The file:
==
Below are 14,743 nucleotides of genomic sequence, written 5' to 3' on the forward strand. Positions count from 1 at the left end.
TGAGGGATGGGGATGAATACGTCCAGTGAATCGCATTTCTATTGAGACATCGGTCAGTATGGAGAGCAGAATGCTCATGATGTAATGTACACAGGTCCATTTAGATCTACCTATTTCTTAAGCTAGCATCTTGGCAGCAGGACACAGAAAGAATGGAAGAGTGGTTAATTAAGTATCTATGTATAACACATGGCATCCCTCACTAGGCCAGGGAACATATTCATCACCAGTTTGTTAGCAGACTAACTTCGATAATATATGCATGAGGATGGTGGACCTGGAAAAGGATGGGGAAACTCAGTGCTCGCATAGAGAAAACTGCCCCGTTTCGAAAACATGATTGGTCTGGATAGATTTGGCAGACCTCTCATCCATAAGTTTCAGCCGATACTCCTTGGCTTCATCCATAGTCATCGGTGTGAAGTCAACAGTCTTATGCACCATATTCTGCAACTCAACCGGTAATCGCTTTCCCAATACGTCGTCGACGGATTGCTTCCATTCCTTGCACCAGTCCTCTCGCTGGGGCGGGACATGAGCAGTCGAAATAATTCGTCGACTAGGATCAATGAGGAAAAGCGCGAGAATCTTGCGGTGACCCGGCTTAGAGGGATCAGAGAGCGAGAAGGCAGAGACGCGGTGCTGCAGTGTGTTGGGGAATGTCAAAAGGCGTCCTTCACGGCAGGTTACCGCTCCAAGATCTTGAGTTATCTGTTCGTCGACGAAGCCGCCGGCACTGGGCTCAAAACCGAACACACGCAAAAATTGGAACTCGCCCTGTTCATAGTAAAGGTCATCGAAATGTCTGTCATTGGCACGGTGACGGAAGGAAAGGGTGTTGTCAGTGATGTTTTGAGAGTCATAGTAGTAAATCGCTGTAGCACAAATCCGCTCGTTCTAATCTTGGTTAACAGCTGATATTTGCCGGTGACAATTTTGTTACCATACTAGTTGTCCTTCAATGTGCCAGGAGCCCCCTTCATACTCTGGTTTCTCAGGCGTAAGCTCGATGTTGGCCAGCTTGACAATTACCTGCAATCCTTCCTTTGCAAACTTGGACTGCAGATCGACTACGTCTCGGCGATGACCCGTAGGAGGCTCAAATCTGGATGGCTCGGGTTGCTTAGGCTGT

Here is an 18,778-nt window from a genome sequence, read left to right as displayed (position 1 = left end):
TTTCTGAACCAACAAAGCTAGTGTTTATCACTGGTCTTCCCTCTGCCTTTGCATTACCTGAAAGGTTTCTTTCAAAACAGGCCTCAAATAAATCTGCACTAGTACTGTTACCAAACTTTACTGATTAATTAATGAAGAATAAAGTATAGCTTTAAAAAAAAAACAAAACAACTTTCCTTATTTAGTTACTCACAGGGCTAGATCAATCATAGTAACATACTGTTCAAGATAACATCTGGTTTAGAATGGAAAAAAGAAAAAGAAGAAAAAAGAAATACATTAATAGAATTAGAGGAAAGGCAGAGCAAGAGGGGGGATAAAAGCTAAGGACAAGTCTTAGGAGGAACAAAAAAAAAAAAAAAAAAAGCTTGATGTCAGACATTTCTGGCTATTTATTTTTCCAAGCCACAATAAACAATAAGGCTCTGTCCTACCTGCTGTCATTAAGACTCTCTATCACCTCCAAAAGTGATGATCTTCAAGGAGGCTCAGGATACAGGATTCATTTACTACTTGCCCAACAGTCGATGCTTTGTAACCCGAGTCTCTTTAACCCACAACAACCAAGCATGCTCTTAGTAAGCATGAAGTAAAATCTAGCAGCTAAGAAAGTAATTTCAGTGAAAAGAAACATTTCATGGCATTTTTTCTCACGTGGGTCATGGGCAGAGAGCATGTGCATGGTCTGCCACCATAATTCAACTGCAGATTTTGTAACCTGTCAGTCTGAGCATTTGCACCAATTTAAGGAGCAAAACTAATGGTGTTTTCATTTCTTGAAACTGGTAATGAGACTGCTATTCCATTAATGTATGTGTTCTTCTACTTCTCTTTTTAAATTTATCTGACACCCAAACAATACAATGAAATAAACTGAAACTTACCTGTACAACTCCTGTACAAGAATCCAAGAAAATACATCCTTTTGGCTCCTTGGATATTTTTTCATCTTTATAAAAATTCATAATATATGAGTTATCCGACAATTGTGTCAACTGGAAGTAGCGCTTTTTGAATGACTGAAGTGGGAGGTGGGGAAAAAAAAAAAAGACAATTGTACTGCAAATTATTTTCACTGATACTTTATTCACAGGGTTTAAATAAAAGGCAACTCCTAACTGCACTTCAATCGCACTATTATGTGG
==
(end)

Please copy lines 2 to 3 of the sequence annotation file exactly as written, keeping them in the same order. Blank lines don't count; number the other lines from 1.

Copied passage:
TGAGGGATGGGGATGAATACGTCCAGTGAATCGCATTTCTATTGAGACATCGGTCAGTATGGAGAGCAGAATGCTCATGATGTAATGTACACAGGTCCATTTAGATCTACCTATTTCTTAAGCTAGCATCTTGGCAGCAGGACACAGAAAGAATGGAAGAGTGGTTAATTAAGTATCTATGTATAACACATGGCATCCCTCACTAGGCCAGGGAACATATTCATCACCAGTTTGTTAGCAGACTAACTTCGATAATATATGCATGAGGATGGTGGACCTGGAAAAGGATGGGGAAACTCAGTGCTCGCATAGAGAAAACTGCCCCGTTTCGAAAACATGATTGGTCTGGATAGATTTGGCAGACCTCTCATCCATAAGTTTCAGCCGATACTCCTTGGCTTCATCCATAGTCATCGGTGTGAAGTCAACAGTCTTATGCACCATATTCTGCAACTCAACCGGTAATCGCTTTCCCAATACGTCGTCGACGGATTGCTTCCATTCCTTGCACCAGTCCTCTCGCTGGGGCGGGACATGAGCAGTCGAAATAATTCGTCGACTAGGATCAATGAGGAAAAGCGCGAGAATCTTGCGGTGACCCGGCTTAGAGGGATCAGAGAGCGAGAAGGCAGAGACGCGGTGCTGCAGTGTGTTGGGGAATGTCAAAAGGCGTCCTTCACGGCAGGTTACCGCTCCAAGATCTTGAGTTATCTGTTCGTCGACGAAGCCGCCGGCACTGGGCTCAAAACCGAACACACGCAAAAATTGGAACTCGCCCTGTTCATAGTAAAGGTCATCGAAATGTCTGTCATTGGCACGGTGACGGAAGGAAAGGGTGTTGTCAGTGATGTTTTGAGAGTCATAGTAGTAAATCGCTGTAGCACAAATCCGCTCGTTCTAATCTTGGTTAACAGCTGATATTTGCCGGTGACAATTTTGTTACCATACTAGTTGTCCTTCAATGTGCCAGGAGCCCCCTTCATACTCTGGTTTCTCAGGCGTAAGCTCGATGTTGGCCAGCTTGACAATTACCTGCAATCCTTCCTTTGCAAACTTGGACTGCAGATCGACTACGTCTCGGCGATGACCCGTAGGAGGCTCAAATCTGGATGGCTCGGGTTGCTTAGGCTGT

Here is an 18,778-nt window from a genome sequence, read left to right as displayed (position 1 = left end):